Exchange 2003 - mail store full

SBS 2003 / Exchange 2003.   Server's mail store has reached 75GB and I have tried over and over to free up space.   However, every night, the event log says there's only 11MB of free space.   I have created a Recipient Policy to deleted Deleted Items older than zero days, and every night when the maintenance runs it reports just 11MB free space.
I have read numerous documents on how to do this, but am coming up empty.
I can see by the total size of the users' mailboxes that I should have about 15GB free space, but can't get the stingy Exchange mail store to return it to me.
I thought I would try using the ESEUTIL offline tool this weekend, but it seems to me that this process should run online nightly.

What am I missing?

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Simon Butler (Sembee)ConsultantCommented:
What you are missing, unfortunately, are the true facts of the use of the database.

The numbers you are seeing in ESM are not accurate. ESM only shows the mailbox size based on one of the two databases. Therefore if white space is showing as 11mb, that is all you are going to get back in an offline defrag. Therefore it is a waste of time doing so.

Users need to be told to empty deleted items, and possibly check for large attachments that can be removed from the mailbox.

While the database is dismounting each day at 5am, you could write a script to restart the information store service which will bring it back online until the next day. That will allow you to carry on.

However all of the above are just band-aids - the only real solution is an upgrade. Exchange 2003 is now out of support and any later version of Exchange allows effectively unlimited database size (over multiple databases).


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RRPELLETAuthor Commented:
Thanks for your reply,
I have had the office administrator work with each user, and they deleted (and emptied Deleted Items folders) almost 20 GB of old junk.   Took them a week.
One time (and only one time) the 1221 message in the event log reported almost 12 GB free.  An hour later, another one reported 11 MB free, as it has ever since.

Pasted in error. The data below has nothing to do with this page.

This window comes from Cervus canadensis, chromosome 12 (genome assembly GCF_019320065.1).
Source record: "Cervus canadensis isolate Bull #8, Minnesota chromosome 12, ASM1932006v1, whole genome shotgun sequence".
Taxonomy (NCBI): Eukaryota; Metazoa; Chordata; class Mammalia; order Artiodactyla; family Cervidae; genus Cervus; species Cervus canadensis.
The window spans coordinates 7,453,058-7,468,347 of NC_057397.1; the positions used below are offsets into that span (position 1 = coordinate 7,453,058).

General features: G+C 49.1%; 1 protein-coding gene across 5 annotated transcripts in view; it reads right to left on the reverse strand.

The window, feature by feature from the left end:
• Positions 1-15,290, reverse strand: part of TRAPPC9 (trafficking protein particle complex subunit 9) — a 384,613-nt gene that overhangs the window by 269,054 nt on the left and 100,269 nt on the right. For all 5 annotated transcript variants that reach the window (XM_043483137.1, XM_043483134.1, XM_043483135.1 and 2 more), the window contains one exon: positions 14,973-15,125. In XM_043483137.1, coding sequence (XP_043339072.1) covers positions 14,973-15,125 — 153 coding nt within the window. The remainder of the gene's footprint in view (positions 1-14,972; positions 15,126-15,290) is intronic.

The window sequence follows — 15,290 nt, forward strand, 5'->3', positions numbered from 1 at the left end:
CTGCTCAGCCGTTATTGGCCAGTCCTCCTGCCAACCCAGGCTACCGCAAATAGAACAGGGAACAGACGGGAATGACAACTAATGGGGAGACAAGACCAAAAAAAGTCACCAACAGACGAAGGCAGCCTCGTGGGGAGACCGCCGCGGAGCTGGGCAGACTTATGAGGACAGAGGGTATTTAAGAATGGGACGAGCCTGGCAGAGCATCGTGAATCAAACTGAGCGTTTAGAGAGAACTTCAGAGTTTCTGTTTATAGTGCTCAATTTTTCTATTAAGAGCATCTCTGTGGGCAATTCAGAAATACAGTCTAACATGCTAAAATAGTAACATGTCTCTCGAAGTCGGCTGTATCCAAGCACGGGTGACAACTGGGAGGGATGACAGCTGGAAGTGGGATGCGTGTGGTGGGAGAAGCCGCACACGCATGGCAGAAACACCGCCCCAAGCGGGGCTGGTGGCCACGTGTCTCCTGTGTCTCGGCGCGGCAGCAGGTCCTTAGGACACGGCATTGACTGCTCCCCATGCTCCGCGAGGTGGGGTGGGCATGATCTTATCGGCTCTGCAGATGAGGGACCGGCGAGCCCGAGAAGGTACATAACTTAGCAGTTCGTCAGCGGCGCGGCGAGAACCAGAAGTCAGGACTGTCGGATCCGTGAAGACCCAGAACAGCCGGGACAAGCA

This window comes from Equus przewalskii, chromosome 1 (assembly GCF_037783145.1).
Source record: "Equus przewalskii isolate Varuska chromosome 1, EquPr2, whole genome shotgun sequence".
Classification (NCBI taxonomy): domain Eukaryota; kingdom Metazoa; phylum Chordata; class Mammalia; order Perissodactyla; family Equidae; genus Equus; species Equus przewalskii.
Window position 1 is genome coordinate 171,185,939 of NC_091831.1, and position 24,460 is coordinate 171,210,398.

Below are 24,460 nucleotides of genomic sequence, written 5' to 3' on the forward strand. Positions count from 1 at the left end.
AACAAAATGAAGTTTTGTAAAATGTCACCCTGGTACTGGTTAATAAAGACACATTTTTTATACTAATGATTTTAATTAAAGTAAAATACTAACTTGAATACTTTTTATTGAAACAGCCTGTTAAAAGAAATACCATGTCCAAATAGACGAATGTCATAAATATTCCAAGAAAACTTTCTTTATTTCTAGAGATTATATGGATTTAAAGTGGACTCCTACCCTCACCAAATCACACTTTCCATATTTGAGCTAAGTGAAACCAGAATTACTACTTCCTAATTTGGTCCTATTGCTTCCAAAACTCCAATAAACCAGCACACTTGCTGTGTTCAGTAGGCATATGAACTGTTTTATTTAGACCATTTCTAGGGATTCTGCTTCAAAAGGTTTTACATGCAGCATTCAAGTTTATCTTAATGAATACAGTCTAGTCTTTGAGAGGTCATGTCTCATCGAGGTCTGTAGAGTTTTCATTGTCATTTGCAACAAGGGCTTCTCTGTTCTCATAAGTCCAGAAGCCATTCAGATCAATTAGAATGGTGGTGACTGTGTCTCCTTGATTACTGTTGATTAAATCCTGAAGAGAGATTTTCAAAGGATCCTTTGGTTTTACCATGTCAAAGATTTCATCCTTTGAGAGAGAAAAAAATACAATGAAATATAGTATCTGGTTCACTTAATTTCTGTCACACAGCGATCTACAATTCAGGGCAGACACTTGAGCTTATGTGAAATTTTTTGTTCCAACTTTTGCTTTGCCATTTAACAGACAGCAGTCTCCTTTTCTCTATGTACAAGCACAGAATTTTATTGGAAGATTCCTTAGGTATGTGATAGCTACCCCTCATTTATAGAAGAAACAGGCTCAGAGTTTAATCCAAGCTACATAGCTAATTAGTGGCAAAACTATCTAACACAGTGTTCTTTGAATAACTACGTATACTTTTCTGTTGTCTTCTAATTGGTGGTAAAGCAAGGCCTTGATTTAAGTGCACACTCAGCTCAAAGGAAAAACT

Even Microsoft, the master of design without logic, can't have designed a database that doesn't allow you to remove unwanted data and reclaim the space.
Something has to be wrong:   How can an office with 15 busy users have a mail database that stays at 11MB free, no more,  no less, for a week, with the exception of one report?
I have the mailbox manager running and sending me reports.   It runs through all the mailboxes, reports having deleted one or two messages, when I know that between 10 and 20 GB of messages have been deleted.   My Recipient Policy is set to delete Deleted Items immediately, yet that 1221 error says the DB is full.
Anyway, I plan to make use of the eseutil and/or isinteg utilities to try to correct this.  I was hoping there was a less intrusive way to handle this, but I have messed with policies and maintenance schedules all week and have no way of knowing if it's helped.    Typical Microsoft...
Simon Butler (Sembee)ConsultantCommented:
"... I plan to make use of the eseutil and/or isinteg utilities to try to correct this.  I was hoping there was a less intrusive way to handle this, but I have messed with policies and maintenance schedules all week and have no way of knowing if it's helped.    Typical Microsoft... "

I don't really agree with your sentiment there. You are complaining about a product that is effectively almost 20 years old (the database didn't change between Exchange 5.0 and Exchange 2007). It was the best that is available. If you were on a later version then it wouldn't be a problem - I haven't had to do defrag or repair of a database in over five years, it simply isn't necessary.

The reporting in Exchange 2003 is basically useless. The only thing that you can depend on is event ID 1221. Anything else is unreliable and cannot be trusted.
I have seen space disappear rapidly - usually caused by a mobile device. That happens on later editions of Exchange as well and is a device issue, not Exchange.